| 11:18 am on Sep 4, 2008 (gmt 0)|
If Chrome's only achievement is to increase the rate of development of the browser, then I'll be happy, and so will Google, who are good friends of FF, as you know.
I'd guess the delay is to allow them to incorporate some of the quantum leap in design and approach that Chrome has offered; we all gain.
And we all have a choice ;)
| 2:17 pm on Sep 4, 2008 (gmt 0)|
But are Google only friends with FF to allow them time to slow down IE whilst they developed chrome? Theres alot of conspiracy around Google insterest in FF to bring IE down
| 2:28 pm on Sep 4, 2008 (gmt 0)|
I suspect Google will be friends with FF as long as they can gain traffic from being the FF default search and splash page. If that traffic ever tapers off significantly, Mozilla is in trouble.
Given Mozilla's contract with Google is through November 2011 and Chrome can't possibly become popular until it has an extensions API, I think they have some time to plan.
| 2:29 pm on Sep 4, 2008 (gmt 0)|
This has all been aired in the other thread; most would argue that IE's days were numbered anyway, though every bit helps.
More likely that undermining Windows itself is the longer term aim. I already use Chrome to use gmail and docs as free standing apps; that will spread, I'm sure, so later releases may have much more to say ... Chrome and Google Gears are a winning combination :)
| 2:29 pm on Sep 4, 2008 (gmt 0)|
"The enemy of my enemy is my friend"
Anyone that takes Market share from MS is Googles "friend" and as a big brother type friend they can control just how much Market FF gets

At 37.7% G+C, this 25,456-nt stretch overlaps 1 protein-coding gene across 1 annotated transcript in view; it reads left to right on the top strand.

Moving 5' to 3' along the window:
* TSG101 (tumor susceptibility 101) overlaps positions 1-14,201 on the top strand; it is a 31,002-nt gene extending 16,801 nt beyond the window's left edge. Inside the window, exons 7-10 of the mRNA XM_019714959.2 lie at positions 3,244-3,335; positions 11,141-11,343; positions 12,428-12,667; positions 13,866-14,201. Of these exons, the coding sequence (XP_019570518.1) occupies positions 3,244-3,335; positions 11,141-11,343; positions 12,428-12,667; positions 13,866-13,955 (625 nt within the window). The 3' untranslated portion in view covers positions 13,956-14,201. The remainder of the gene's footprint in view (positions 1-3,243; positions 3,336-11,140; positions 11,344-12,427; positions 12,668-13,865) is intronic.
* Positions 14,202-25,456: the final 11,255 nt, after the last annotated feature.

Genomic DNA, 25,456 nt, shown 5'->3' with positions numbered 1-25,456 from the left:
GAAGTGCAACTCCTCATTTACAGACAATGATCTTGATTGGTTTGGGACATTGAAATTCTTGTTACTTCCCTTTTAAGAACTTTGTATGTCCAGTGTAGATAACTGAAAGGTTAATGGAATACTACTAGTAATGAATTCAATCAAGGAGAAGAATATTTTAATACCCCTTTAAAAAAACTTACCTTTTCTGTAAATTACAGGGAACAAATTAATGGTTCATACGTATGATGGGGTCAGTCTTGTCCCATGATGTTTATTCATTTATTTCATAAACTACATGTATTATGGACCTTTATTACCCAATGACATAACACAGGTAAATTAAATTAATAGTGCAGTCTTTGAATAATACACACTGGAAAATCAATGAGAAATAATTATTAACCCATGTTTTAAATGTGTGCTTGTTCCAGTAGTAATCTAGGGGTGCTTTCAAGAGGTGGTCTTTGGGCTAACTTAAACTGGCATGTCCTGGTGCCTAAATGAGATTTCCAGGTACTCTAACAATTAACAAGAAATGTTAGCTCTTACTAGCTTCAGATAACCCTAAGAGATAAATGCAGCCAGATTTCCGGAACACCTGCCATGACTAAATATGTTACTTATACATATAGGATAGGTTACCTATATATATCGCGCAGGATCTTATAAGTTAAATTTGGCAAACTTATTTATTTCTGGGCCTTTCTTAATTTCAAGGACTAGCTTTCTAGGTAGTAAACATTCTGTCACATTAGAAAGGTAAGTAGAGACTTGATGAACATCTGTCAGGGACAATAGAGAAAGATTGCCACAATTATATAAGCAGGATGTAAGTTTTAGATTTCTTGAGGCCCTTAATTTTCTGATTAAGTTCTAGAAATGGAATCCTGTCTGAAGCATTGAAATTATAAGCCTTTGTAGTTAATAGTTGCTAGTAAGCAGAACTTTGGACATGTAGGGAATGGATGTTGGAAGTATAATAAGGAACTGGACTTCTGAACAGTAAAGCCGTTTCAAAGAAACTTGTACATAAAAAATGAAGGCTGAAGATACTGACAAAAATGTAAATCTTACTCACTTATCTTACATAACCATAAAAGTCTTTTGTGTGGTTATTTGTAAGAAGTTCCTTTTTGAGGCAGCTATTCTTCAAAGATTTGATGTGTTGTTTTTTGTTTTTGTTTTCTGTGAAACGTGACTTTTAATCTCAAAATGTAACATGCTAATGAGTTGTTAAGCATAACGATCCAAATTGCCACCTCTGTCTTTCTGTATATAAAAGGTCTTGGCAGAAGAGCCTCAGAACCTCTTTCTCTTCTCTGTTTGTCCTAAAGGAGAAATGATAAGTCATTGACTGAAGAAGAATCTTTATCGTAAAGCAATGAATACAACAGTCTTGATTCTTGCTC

I can say I wont even be testing the latest edition of FF because of adblock addons they push...
Any Browser that "assists" in allowing people to alter my content and reduce my earnings is on my sh&tlist.
I'll never use FF again ..
I suspect Google also has no long term interest in assisting FF.. They have served their purpose and I fully expect and willing to lay odds you will now see FF losing Market share along with MS
| 3:19 pm on Sep 4, 2008 (gmt 0)|
I use ads on most of my sites, but I welcome moves to block pop-ups, and I fully understand why the majority of web users want to go further.
It's a classic case where abusing visitors has caused a fight back - and all of us publishers will suffer the result of the greedy few.
'Adblock' and the like is precisely what has helped FF to grow so fast, and it's out of the box now; you'll never beat it!
| 6:38 pm on Sep 4, 2008 (gmt 0)|
LOL, you don't need adblock to block ads, especially google ads, it can be done right on any windows machine through the HOSTS file.
In fact it's faster that way.
As soon as Chrome gets an extension API, what do you think the first popular extension is going to be, hmm?
People who don't want to view your ads won't click on your ads, so why worry? Maybe if they like your site they will tell other users who WILL be ad clickers.
[edited by: amznVibe at 6:39 pm (utc) on Sep. 4, 2008]
| 6:31 pm on Sep 5, 2008 (gmt 0)|
|most would argue that IE's days were numbered anyway |
Who's the "most" who are arguing that? And what do you mean by IE's days being numbered?
Yeah, a half billion plus users are just going to stop and switch to something else. Just like that. You're joking right?
| 5:51 pm on Sep 6, 2008 (gmt 0)|
IE is a dinosaur. Whatever its advantages, it hasn't competed since the day FF was launched, and the opposition is growing.
No has ever suggested that "users are just going to stop and switch to something else. Just like that." History does not work that way.
But sooner or later, people drift away from a very obviously inferior product. Intelligent, savvy people rather quicker than the conservative consumer ;)
In most cases :)